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It is that time of year where you find yourself leaving the library at 2AM. You finished your ever mounting pile of homework and studying and just look forward to sleep. But one thing that lies between you getting from the library to your bed, whether you are on or off campus, is the trip back home. Do you feel safe walking back to your place?
It’s happened to all of us. While waiting for your Uber when heading to the airport, Union Station, a night out on the town or just about any reason, the Uber driver is trying to find your hailing location on campus, but gets lost. The driver tries to find your location but the time lost in finding it causes you to miss your plane, train, bus or other plans.
You stand in line at Global Fresh, TDR, Subway or pretty much any dining establishment on campus and you see other AU students or perhaps a professor grabbing a quick bite to eat. But you do not see the secret struggles of the student who cannot afford to have a meal plan, or the student who cannot afford to use their meal plan without considering how many swipes they have left. For these students, the thought of where their next meal is going to come from is always on their minds.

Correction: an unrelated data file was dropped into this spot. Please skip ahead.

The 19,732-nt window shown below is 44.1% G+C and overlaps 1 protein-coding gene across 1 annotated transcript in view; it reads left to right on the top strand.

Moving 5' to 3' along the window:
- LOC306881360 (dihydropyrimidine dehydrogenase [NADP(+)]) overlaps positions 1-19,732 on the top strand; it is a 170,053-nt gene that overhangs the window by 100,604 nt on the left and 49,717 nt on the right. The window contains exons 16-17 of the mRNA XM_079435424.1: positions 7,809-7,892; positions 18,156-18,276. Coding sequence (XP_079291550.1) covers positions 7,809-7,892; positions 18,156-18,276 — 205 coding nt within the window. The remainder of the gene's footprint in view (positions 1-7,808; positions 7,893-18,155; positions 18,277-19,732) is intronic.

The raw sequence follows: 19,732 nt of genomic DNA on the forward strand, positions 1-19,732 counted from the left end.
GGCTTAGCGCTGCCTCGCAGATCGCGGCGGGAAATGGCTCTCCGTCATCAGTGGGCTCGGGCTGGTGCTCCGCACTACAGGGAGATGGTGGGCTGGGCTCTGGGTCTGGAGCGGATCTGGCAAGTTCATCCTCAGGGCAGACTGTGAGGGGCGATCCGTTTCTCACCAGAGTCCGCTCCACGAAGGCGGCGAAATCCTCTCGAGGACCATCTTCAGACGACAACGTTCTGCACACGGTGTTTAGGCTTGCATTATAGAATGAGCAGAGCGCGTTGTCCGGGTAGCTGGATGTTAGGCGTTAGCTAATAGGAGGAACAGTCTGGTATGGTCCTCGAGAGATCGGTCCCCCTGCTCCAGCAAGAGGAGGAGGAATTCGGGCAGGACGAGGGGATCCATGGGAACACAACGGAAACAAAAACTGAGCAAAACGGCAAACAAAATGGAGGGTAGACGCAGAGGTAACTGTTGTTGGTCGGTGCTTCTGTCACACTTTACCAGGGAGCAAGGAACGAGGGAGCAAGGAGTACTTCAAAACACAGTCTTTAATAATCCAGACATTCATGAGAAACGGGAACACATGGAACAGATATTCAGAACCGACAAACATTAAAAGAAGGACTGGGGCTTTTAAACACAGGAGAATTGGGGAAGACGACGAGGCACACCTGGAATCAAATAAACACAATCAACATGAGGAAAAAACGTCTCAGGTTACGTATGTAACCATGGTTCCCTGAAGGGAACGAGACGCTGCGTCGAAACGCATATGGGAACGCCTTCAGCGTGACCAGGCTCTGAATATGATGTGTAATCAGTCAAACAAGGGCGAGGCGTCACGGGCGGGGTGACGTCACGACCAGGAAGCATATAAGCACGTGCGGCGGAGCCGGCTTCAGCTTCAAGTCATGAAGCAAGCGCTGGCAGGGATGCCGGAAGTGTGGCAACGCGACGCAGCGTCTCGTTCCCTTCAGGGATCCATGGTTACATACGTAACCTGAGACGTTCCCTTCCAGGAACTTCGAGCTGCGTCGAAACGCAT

You are trying to finish writing a cover letter
for an internship application, taking notes during a lecture or writing a paper
for your World Politics course, when suddenly the dreaded notification flashes
across your laptop's screen warning you of your computer’s dangerously low
battery. You look around, are there any plug outlets at your desk? No.
Stuck on the Red Line again? Can’t drive a few miles on the Beltway without getting stuck in traffic? You, the AU student, are not the only person on campus to face the woes of rush hour to get to work, an interview, or an internship. Professors also face these issues.
Why can’t AU be a “science school?”
"When boarding, please move to the center of the car."
On final move out day, campus is bustling with activity as a majority of students leave one by one for summer. Within a week, campus is a desert. After commencement has taken place, the class of 2016 leaves campus with their heads held high and the campus is naked with no students lingering around. The sun of summer life has risen on AU’s campus and it will not set till freshmen move-in in August.
As a former Senator for the Class of 2017, I thought perhaps there would be value placed on student representation in a body elected by students. However, as senator, I saw a lack of knowledge among members of the AUSG Senate and SG executive board about what student groups, clubs and organizations desired. This would lead to a misunderstanding among members of AUSG regarding funding for student organizations, what student organizations do, and most importantly a widening gap between certain Student Government officials and the student body. This gap and confusion deeply concerned me because I believe SG is not representative of what students seek or desire.
During the summer, a U?S. Congressman mistook two U.S. government officials testifying before the House Subcommittee on Asia and the Pacific as representatives of the Government of the Republic of India.